The 2020 wildfire season burned more than 8 million acres in the West, including some of the most important habitat for the Greater Sage-Grouse in Washington State. Ashley Ahearn visited a lek she’d seen in the spring with biologist Michael Schroeder to understand the scope of the damage. But despite the massive challenges, Schroeder isn’t going to retire now — he says he doesn’t want to go out on a down note.
Hear more about Michael Schroeder and the Greater Sage-Grouse in our series Grouse.
Grouse After Fire
Written by Ashley Ahearn
This is BirdNote.
I’d been working on a story about the Greater Sage-Grouse for over a year when wildfires broke out across the West. In Washington State, the Cold Springs and Pearl Hill Fires burned several hundred thousand acres in sage-grouse country. So I met up with biologist Michael Schroeder to see how things looked. He’s been studying the birds here for decades.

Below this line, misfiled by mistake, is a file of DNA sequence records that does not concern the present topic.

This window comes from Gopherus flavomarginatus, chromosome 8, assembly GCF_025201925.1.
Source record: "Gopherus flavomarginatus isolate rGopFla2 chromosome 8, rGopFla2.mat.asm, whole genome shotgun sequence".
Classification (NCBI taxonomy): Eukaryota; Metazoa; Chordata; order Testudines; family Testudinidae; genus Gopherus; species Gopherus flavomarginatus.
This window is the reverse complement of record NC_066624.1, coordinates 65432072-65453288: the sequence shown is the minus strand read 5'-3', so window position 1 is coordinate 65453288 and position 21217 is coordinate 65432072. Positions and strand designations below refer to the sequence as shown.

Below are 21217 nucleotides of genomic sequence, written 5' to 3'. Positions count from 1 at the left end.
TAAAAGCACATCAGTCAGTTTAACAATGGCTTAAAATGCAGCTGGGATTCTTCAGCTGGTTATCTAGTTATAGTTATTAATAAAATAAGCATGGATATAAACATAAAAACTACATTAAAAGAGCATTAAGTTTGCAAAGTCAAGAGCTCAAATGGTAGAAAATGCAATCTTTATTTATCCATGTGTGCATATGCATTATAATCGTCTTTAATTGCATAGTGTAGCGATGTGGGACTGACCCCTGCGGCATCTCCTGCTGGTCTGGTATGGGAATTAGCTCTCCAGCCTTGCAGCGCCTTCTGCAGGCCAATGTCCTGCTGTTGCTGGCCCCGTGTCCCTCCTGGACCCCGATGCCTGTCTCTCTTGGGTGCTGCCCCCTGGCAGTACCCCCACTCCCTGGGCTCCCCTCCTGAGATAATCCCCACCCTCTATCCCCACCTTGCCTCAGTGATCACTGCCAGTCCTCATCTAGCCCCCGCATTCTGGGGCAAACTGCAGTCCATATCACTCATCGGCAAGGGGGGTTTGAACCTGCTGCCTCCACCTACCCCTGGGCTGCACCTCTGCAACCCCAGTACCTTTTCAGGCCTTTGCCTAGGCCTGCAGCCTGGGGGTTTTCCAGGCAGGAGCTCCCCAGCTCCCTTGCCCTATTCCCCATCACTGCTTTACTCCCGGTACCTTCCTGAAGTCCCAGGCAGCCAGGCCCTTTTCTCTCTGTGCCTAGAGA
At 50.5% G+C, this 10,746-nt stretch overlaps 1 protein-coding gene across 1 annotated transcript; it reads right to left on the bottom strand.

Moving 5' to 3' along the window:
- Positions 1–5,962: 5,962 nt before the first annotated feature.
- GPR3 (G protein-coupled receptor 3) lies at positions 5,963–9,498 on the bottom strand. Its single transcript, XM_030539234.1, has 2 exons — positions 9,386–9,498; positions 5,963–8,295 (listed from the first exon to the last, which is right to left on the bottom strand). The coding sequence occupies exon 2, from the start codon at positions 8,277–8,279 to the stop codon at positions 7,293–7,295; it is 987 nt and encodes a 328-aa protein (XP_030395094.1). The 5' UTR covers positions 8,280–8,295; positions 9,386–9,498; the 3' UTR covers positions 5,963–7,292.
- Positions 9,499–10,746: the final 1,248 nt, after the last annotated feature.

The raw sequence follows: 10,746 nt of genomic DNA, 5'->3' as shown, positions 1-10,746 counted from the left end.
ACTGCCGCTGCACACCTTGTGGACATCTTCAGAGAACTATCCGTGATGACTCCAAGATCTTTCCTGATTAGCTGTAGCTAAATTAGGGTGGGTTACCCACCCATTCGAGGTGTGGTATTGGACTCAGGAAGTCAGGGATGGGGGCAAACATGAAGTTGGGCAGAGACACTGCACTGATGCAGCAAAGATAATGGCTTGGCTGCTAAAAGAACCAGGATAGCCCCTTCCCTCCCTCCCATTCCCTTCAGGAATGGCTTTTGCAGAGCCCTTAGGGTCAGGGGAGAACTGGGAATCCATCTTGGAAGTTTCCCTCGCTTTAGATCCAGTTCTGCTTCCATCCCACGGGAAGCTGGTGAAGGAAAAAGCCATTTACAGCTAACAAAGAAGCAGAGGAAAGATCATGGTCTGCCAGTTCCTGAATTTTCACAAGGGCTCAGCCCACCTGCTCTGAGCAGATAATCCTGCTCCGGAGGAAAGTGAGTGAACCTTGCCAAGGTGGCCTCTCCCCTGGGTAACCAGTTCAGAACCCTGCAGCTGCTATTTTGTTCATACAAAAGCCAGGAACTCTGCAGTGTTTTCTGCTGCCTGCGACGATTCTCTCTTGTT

He took me to the Mary Jane Hill lek, or mating site. What used to be healthy sagebrush had been transformed into blackened dirt, as far as the eye could see.
Michael: But this was the largest lek in the county. And it's right in the middle of oblivion. Or Mordor, as somebody referred to it, from the Lord of the Rings.
Fire’s a part of this ecosystem, Michael told me…
Michael: But, but the reality is, this country is not used to fires of this scale. And these birds who are restricted to fairly isolated populations are not able to deal with fires of this scale because the scale is so large. They don't have any other options. They don't have any other places to go.
There are fewer than 1000 sage-grouse left in Washington State, and Schroeder estimates we may have lost half the birds to fire this year. He and other biologists will continue to check sage-grouse leks in the spring to see how the population fared, but he says things look bleak.
Schroeder jokes about being ready to retire, but he told me he’s not going to do that right now. Because, he said, he doesn’t want to go out on a down note.
You can hear more about the Greater Sage-Grouse and the challenges they face on our new series Grouse. Subscribe to BirdNote Presents in your podcast app, or go to BirdNote.org. I’m Ashley Ahearn.
Producer: John Kessler
Production Manager: Allison Wilson
Editor: Ashley Ahearn
Producer: Mark Bramhill
Associate Producer: Ellen Blackstone
Field Recordings by Ashley Ahearn
BirdNote’s theme was composed and played by Nancy Rumbel and John Kessler.
© 2020 BirdNote November 2020 Narrator: Ashley Ahearn
ID# GRSG-10-2020-11-3 GRSG-10